[ABSTRACT]  [HTML Full text]  [PDF]  [Mobile Full text]  [EPub]  [Sword Plugin for Repository]Beta

Role of laparoscopy in the era of robotic surgery in urology in developing countries p. 32
Devanshu Bansal, Samit Chaturvedi, Ruchir Maheshwari, Anant Kumar
DOI:10.4103/iju.IJU_252_20  
With the rapid expansion of robotic platforms in urology, there is an urgent and unmet need to review its cost and benefits in comparison to the traditional laparoscopy, especially in reference to a developing country. A nonsystematic review of the literature was conducted to compare the outcomes of pure laparoscopic and robot-assisted urologic procedures. Available literature over the past 30 years was reviewed. Robot-assisted surgery and laparoscopy were found to have similar outcomes in the areas of radical prostatectomy, partial and radical nephrectomy, radical cystectomy, retroperitoneal lymph node (LN) dissection, inguinal LN dissection, donor nephrectomy, and kidney transplantation. Robot-assisted surgery was found to be significantly costlier than pure laparoscopy. In the absence of a clear advantage of robot-assisted surgery over pure laparoscopy, lack of widespread availability and the currently prohibitive cost of robotic technology, laparoscopic urological surgery has a definite role in the developing world.
[ABSTRACT]  [HTML Full text]  [PDF]  [Mobile Full text]  [EPub]  [Sword Plugin for Repository]Beta
ORIGINAL ARTICLES Top

Robot-assisted laparoscopic ureteral reimplant: A single-center experience p. 42
Vipin Tyagi, Mrinal Pahwa, Praveen Lodha, Tejas Mistry, Sudhir Chadha
DOI:10.4103/iju.IJU_185_20  
Introduction: Open ureteral reimplant has been the gold standard for management of lower ureteric strictures. With the widespread acceptance of robotic surgery, robotic-assisted laparoscopic ureteral reimplant (RALUR) is becoming the preferred choice for performing ureteral reimplant. We present our single-institution and single-surgeon experience of performing RALUR. Materials and Methods: We performed a retrospective analysis of 40 patients who underwent RALUR at our institute in the last 5 years. Demographic data were recorded along with presenting complaint and diagnosis. Intraoperative variables included operative and docking time, blood loss, intraoperative complications, technique, and procedure performed. Postoperative data that were analyzed included complications, hospital stay, and outcomes. Patient satisfaction score was calculated using a numerical scale of points 1–6. Results: The mean age of patients was 31.5 ± 9.8 years (r = 4–45). Male: female ratio was 3:5. The most common presenting symptom was flank pain, and the most common etiology was iatrogenic strictures in adults and congenital vesicoureteral reflux in children. The mean operative time and blood loss were 135.3 ± 45.1 min (r = 84–221) and 67.7 ± 31.4 ml (r = 32–118), respectively. There were no intraoperative complications and nil conversion to open surgery. The mean length of hospital stay was 4.5 ± 2.3 days (r = 3–9). Radiographic success was achieved in 41 out of 44 ureters. Eighty-five percent of the patients were completely satisfied with robotic approach and its outcomes. Conclusion: RALUR is a minimally invasive, safe, feasible, less morbid technique with good outcome.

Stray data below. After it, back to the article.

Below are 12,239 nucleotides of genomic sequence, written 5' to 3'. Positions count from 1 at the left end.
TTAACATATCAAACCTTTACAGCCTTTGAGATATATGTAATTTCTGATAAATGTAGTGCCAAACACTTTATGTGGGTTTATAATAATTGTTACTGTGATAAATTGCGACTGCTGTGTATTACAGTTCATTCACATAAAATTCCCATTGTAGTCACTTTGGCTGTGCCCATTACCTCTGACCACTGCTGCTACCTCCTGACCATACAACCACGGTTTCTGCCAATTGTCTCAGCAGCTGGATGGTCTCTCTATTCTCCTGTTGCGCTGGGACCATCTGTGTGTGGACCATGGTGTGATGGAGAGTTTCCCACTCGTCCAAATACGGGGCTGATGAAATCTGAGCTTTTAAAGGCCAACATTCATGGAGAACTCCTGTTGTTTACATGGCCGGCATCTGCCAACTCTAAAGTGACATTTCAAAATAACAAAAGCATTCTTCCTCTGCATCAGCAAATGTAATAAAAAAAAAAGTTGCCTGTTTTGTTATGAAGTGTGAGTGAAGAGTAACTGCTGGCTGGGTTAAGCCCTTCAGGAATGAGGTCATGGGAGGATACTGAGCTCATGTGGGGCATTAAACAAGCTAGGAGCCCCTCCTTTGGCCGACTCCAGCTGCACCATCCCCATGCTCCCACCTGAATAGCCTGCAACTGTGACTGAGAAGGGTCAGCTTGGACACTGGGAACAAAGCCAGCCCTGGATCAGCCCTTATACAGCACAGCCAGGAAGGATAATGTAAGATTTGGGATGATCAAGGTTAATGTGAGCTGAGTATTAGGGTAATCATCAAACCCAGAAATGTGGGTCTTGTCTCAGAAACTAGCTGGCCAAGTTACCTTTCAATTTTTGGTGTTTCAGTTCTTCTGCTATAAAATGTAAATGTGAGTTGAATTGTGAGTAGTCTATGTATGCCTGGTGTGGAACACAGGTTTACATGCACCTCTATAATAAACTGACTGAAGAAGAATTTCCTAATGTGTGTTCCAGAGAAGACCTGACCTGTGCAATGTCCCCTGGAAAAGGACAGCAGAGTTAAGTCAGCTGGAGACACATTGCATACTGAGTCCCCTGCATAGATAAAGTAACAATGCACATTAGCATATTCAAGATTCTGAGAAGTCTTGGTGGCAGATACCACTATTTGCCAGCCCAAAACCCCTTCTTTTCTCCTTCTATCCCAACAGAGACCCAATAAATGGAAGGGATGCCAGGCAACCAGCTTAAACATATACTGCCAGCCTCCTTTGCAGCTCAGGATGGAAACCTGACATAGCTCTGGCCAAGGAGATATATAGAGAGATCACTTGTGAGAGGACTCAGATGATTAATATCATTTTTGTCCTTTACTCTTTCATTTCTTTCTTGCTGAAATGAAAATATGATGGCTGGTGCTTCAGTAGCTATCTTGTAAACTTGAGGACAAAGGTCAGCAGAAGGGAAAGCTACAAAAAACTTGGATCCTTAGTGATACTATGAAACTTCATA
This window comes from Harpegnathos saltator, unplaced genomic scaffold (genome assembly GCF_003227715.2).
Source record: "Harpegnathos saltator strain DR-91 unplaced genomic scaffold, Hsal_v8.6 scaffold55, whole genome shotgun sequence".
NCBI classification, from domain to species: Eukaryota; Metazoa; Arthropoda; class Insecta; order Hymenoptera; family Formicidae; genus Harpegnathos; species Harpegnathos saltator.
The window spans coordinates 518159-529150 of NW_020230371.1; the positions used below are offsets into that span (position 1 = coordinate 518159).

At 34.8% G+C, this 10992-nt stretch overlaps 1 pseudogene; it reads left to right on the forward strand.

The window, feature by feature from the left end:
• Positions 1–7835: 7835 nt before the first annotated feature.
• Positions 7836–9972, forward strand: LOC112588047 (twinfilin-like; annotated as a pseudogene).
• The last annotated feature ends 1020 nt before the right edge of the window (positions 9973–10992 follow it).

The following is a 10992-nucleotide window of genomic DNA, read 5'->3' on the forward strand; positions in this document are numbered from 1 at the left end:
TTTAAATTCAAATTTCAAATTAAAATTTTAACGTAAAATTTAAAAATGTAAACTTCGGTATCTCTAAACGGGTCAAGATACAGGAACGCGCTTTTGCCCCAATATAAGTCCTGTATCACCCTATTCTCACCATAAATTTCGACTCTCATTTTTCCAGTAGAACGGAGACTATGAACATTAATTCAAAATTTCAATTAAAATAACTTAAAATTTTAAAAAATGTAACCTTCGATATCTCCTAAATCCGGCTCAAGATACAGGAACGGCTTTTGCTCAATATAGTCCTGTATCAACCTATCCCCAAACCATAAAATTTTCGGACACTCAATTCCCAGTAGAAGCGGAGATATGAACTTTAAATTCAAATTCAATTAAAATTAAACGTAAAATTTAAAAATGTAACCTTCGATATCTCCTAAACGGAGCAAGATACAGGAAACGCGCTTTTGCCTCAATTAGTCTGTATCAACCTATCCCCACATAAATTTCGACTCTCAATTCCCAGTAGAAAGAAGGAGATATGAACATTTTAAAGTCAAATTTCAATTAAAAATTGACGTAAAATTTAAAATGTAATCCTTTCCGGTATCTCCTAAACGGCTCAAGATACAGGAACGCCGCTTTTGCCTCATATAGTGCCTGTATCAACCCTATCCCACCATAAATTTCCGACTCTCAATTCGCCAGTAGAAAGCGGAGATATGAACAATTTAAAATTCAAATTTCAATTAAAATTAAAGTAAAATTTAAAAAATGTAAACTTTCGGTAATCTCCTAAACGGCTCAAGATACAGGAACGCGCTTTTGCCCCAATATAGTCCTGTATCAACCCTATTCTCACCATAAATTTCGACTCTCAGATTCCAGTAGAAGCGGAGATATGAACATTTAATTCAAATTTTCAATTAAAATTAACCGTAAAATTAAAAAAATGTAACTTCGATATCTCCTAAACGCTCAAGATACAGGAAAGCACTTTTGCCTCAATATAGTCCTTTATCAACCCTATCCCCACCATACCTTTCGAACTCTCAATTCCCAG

[ABSTRACT]  [HTML Full text]  [PDF]  [Mobile Full text]  [EPub]  [Sword Plugin for Repository]Beta

Retrograde intrarenal surgery for renal stones in children <5 years of age p. 48
Vaddi Chandramohan, PM Siddalingaswamy, Paidakula Ramakrishna, Ganesan Soundarya, Babu Manas, Anandan Hemnath
DOI:10.4103/iju.IJU_374_20  
Introduction: There are very few studies in the literature describing retrograde intrarenal surgery (RIRS) in preschool children. We have evaluated the feasibility, stone-free rate, and complications of RIRS in children <5 years of age. Methods: All children <5 years of age and stone size <2 cm (renal/proximal ureteric), who underwent RIRS at our hospital from February 2010 to May 2020 were included in this retrospective study. All children were prestented for the passive dilatation of ureter. A 7.5 Fr flexible ureterorenoscope was introduced over the ureteral access sheath (UAS) or over a guidewire. At 2 weeks, the stent was removed and at 2 months the child was evaluated for residual stones. Results: A total of 62 children with 67 renal units met the inclusion criteria. The mean age was 42.11 months (4–60 months). Mean weight was 13.31 kg (6–16.3 kg). Mean stone size was 11.9 mm (7.3–18.2 mm). Majority of the stones were in pelvis (37.8%). UAS 9.5/11.5 Fr was placed in 40 (63.5%) children. Mean operative time was 55.2 min; mean hospitalization was 61 h. Four out of the 67 renal units (5.9%) required conversion to minipercutaneous nephrolithotomy in the same sitting, due to access failure. Two cases who developed post-operative fever required a change of antibiotics. Two cases required ureteroscopy for steinstrasse postoperatively. Stone-free rate at 2 months for stones size =2 mm was 76.3%. Conclusion: Pediatric RIRS is a promising option in young children as it offers acceptable stone-free rates and a low incidence of high-grade complications. However, it requires expertise and should be offered in tertiary care centres.
[ABSTRACT]  [HTML Full text]  [PDF]  [Mobile Full text]  [EPub]  [Sword Plugin for Repository]Beta

Tubeless mini-percutaneous nephrolithotomy for renal stones larger than 20 mm p. 54
Sanjay Khadgi, Maitrey Darrad, Ahmed R EL-Nahas, Abdullatif AL-Terki
DOI:10.4103/iju.IJU_271_20